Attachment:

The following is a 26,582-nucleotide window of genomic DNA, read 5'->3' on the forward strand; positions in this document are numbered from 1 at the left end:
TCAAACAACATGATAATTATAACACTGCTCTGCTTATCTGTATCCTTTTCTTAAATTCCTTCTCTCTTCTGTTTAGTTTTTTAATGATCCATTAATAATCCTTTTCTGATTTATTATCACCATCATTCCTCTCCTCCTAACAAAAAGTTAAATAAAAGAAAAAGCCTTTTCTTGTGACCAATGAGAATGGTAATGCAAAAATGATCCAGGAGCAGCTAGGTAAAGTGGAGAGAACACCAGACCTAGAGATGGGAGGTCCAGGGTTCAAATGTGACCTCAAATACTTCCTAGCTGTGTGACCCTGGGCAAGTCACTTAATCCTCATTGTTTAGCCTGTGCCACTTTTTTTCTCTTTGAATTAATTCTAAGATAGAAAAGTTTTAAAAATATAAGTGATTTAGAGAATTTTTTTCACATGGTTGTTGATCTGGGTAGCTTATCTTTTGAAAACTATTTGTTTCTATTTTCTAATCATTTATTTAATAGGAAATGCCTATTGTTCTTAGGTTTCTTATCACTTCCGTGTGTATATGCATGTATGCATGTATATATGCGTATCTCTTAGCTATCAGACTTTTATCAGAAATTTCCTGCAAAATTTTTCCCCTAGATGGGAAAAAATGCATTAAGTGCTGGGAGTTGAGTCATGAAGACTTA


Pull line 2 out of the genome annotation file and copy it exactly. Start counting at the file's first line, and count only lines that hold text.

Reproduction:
TCAAACAACATGATAATTATAACACTGCTCTGCTTATCTGTATCCTTTTCTTAAATTCCTTCTCTCTTCTGTTTAGTTTTTTAATGATCCATTAATAATCCTTTTCTGATTTATTATCACCATCATTCCTCTCCTCCTAACAAAAAGTTAAATAAAAGAAAAAGCCTTTTCTTGTGACCAATGAGAATGGTAATGCAAAAATGATCCAGGAGCAGCTAGGTAAAGTGGAGAGAACACCAGACCTAGAGATGGGAGGTCCAGGGTTCAAATGTGACCTCAAATACTTCCTAGCTGTGTGACCCTGGGCAAGTCACTTAATCCTCATTGTTTAGCCTGTGCCACTTTTTTTCTCTTTGAATTAATTCTAAGATAGAAAAGTTTTAAAAATATAAGTGATTTAGAGAATTTTTTTCACATGGTTGTTGATCTGGGTAGCTTATCTTTTGAAAACTATTTGTTTCTATTTTCTAATCATTTATTTAATAGGAAATGCCTATTGTTCTTAGGTTTCTTATCACTTCCGTGTGTATATGCATGTATGCATGTATATATGCGTATCTCTTAGCTATCAGACTTTTATCAGAAATTTCCTGCAAAATTTTTCCCCTAGATGGGAAAAAATGCATTAAGTGCTGGGAGTTGAGTCATGAAGACTTA